The domestic cat (Latin: Felis catus) is a small, typically furry, carnivorous mammal. They are often called house cats when kept as indoor pets or simply cats when there is no need to distinguish them from other felids and felines. Cats are often valued by humans for companionship and for their ability to hunt vermin. There are more than 70 cat breeds, though different associations proclaim different numbers according to their standards.
Cats are similar in anatomy to the other felids, with a strong flexible body, quick reflexes, sharp retractable claws, and teeth adapted to killing small prey. Cat senses fit a crepuscular and predatory ecological niche. Cats can hear sounds too faint or too high in frequency for human ears, such as those made by mice and other small animals. They can see in near darkness. Like most other mammals, cats have poorer color vision and a better sense of smell than humans. Cats, despite being solitary hunters, are a social species and cat communication includes the use of a variety of vocalizations (mewing, purring, trilling, hissing, growling, and grunting), as well as cat pheromones and types of cat-specific body language.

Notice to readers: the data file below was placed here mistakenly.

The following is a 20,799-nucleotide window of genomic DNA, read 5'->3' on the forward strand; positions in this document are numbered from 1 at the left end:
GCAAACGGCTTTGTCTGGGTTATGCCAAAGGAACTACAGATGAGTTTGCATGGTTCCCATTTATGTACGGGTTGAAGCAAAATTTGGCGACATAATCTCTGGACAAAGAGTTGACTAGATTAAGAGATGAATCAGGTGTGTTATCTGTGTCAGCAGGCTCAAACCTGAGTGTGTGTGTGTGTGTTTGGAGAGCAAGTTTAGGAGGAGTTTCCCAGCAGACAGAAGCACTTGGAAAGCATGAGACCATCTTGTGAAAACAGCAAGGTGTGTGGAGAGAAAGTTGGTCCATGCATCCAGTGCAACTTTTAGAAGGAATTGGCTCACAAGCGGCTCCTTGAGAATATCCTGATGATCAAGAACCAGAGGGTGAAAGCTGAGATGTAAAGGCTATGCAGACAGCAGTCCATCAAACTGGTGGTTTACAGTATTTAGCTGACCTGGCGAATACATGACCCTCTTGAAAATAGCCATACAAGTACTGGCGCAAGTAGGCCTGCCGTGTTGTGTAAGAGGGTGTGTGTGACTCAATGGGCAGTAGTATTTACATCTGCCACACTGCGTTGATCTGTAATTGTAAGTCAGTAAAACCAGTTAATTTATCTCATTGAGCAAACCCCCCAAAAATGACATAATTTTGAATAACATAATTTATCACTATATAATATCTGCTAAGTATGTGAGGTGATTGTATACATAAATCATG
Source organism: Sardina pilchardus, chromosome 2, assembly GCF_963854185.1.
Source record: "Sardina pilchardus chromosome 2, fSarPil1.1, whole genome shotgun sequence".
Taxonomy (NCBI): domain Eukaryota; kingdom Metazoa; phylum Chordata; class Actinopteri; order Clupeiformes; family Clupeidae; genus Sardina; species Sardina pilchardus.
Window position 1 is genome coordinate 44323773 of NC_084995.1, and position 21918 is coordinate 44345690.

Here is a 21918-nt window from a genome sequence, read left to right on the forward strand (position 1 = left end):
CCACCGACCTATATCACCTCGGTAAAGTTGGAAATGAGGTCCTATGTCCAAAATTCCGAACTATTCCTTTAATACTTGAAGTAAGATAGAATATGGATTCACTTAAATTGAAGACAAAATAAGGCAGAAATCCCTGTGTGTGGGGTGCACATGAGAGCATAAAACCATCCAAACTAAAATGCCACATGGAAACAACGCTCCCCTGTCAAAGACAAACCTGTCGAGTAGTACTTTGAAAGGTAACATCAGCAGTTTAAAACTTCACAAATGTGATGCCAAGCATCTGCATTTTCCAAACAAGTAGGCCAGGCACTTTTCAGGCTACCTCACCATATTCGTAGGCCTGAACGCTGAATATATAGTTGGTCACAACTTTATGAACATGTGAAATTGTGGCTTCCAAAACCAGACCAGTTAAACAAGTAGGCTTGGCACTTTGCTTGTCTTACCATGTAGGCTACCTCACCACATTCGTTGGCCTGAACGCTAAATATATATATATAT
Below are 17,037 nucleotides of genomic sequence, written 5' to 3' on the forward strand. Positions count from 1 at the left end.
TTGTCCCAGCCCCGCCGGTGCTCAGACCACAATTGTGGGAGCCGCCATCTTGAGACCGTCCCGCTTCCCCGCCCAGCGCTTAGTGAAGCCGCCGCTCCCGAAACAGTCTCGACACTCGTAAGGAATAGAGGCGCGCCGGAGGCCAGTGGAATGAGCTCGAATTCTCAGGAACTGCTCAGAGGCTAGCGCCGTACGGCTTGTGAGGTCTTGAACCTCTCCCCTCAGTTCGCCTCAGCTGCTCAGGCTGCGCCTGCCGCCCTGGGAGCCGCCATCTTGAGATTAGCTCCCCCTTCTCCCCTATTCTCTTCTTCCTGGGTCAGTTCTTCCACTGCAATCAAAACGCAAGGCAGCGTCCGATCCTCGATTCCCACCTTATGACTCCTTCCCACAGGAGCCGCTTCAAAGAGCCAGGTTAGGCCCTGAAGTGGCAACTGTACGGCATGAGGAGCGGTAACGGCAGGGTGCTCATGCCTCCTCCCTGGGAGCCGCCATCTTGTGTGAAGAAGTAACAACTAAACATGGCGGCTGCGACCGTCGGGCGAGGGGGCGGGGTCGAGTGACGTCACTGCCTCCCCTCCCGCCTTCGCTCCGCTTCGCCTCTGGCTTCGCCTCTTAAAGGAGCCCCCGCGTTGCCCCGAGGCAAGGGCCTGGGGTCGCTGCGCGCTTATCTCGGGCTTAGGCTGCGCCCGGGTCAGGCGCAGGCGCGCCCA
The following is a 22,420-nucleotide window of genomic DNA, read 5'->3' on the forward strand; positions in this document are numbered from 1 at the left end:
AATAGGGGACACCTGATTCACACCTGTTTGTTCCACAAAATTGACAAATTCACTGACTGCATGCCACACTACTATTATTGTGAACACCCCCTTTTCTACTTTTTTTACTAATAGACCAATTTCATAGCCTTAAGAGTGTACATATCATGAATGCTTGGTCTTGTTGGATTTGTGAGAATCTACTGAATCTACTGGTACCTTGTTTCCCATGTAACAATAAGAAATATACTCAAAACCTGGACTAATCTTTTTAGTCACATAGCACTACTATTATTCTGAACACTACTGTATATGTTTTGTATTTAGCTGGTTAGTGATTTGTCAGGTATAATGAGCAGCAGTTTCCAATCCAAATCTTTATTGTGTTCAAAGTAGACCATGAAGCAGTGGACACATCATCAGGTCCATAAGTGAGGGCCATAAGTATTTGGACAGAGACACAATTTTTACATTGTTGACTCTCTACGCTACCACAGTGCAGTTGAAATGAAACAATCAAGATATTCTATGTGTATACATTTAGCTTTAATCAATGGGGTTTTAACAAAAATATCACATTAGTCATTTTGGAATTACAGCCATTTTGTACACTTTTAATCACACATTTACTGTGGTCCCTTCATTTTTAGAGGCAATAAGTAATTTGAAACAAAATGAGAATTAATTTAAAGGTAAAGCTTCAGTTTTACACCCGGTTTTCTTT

Cats have a high breeding rate. Under controlled breeding, they can be bred and shown as registered pedigree pets, a hobby known as cat fancy. Failure to control the breeding of pet cats by neutering, as well as the abandonment of former household pets, has resulted in large numbers of feral cats worldwide, requiring population control. In certain areas outside cats’ native range, this has contributed, along with habitat destruction and other factors, to the extinction of many bird species. Cats have been known to extirpate a bird species within specific regions and may have contributed to the extinction of isolated island populations. Cats are thought to be primarily responsible for the extinction of 33 species of birds, and the presence of feral and free-ranging cats makes some otherwise suitable locations unsuitable for attempted species reintroduction.